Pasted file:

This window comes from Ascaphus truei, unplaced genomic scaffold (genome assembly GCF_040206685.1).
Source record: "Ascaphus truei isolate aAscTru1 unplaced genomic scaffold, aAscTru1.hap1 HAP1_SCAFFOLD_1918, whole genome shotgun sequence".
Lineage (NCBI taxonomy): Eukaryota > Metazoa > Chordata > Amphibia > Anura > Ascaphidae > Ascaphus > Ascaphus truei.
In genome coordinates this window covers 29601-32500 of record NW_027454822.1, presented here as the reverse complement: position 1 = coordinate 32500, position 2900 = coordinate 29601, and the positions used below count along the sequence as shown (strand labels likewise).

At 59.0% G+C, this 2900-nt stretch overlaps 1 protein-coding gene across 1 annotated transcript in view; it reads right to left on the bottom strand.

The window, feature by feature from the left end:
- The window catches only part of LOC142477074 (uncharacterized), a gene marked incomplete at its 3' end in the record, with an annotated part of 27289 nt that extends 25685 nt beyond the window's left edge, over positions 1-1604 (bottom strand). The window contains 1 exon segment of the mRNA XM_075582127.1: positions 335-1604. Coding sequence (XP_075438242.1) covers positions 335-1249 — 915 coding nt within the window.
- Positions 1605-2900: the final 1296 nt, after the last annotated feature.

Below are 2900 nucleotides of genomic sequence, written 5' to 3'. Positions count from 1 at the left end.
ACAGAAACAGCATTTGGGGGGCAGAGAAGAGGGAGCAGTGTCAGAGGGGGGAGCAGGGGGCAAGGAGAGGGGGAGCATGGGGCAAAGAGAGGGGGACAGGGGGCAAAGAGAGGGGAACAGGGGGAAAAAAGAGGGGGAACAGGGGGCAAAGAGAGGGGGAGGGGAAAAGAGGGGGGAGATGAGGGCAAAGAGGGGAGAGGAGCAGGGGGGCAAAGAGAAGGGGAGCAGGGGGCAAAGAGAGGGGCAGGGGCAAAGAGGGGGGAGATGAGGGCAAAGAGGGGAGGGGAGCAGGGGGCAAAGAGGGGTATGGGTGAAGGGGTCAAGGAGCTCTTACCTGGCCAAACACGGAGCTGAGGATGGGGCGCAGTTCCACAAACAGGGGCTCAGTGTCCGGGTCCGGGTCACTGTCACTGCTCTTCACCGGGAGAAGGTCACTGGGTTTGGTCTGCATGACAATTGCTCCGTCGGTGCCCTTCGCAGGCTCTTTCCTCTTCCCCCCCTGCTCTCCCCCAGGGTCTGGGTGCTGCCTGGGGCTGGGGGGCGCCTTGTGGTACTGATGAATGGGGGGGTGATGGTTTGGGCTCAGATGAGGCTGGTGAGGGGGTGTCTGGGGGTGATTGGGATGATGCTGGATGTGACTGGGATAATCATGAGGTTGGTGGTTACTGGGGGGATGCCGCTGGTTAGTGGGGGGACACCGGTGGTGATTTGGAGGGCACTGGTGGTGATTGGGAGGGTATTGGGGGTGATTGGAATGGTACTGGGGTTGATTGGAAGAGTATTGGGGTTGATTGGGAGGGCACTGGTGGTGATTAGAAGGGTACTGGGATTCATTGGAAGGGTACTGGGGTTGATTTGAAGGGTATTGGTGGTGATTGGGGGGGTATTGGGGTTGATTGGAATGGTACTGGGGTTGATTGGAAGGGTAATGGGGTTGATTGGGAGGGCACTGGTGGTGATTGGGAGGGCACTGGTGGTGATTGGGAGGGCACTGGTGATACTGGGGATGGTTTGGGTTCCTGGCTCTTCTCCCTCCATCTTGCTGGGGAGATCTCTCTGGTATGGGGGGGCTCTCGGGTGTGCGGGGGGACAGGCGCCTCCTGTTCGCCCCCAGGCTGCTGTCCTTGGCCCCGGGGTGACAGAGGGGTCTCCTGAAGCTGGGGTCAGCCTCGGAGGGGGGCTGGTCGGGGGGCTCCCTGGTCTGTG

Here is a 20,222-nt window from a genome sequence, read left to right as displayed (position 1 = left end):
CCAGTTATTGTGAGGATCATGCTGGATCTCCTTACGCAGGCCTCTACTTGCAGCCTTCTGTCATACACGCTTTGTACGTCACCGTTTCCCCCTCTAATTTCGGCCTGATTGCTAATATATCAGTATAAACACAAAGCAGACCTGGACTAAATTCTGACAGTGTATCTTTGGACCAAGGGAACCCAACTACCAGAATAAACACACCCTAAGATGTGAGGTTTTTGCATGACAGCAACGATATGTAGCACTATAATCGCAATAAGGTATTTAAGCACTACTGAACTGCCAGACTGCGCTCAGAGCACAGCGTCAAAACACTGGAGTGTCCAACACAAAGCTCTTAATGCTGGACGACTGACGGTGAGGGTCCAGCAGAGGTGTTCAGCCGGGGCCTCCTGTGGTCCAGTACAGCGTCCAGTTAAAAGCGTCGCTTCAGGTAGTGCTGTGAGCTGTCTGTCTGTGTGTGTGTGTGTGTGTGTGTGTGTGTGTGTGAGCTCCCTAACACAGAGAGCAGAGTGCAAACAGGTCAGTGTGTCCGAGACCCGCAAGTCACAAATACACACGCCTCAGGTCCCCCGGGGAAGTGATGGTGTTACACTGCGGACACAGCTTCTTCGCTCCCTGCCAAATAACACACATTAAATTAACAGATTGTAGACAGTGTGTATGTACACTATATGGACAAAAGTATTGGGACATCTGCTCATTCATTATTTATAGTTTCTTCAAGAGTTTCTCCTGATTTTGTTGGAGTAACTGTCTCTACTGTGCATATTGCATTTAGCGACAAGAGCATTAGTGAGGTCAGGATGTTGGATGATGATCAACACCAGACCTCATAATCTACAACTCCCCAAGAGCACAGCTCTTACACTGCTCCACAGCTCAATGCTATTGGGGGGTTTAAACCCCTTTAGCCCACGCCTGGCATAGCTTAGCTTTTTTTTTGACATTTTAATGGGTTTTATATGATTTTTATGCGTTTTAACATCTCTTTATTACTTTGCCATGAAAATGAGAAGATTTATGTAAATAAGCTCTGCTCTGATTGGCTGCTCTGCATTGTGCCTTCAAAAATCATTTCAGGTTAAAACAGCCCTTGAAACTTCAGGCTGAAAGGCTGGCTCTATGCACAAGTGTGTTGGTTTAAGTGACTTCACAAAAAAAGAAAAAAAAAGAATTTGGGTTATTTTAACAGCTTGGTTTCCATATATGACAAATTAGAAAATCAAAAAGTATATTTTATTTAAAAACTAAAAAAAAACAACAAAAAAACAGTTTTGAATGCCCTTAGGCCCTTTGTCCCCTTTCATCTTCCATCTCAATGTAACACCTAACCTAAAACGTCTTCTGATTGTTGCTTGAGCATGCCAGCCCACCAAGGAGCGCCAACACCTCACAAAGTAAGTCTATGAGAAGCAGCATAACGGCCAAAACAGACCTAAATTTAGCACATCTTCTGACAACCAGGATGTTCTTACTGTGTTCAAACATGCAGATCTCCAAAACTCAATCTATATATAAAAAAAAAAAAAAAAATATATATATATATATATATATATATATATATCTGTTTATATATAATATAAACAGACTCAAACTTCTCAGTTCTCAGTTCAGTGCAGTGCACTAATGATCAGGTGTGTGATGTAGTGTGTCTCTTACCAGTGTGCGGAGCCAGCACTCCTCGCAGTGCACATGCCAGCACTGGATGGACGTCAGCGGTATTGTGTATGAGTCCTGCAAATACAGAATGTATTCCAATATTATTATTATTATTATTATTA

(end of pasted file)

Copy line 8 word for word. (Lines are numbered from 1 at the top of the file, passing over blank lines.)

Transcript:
- Positions 1605-2900: the final 1296 nt, after the last annotated feature.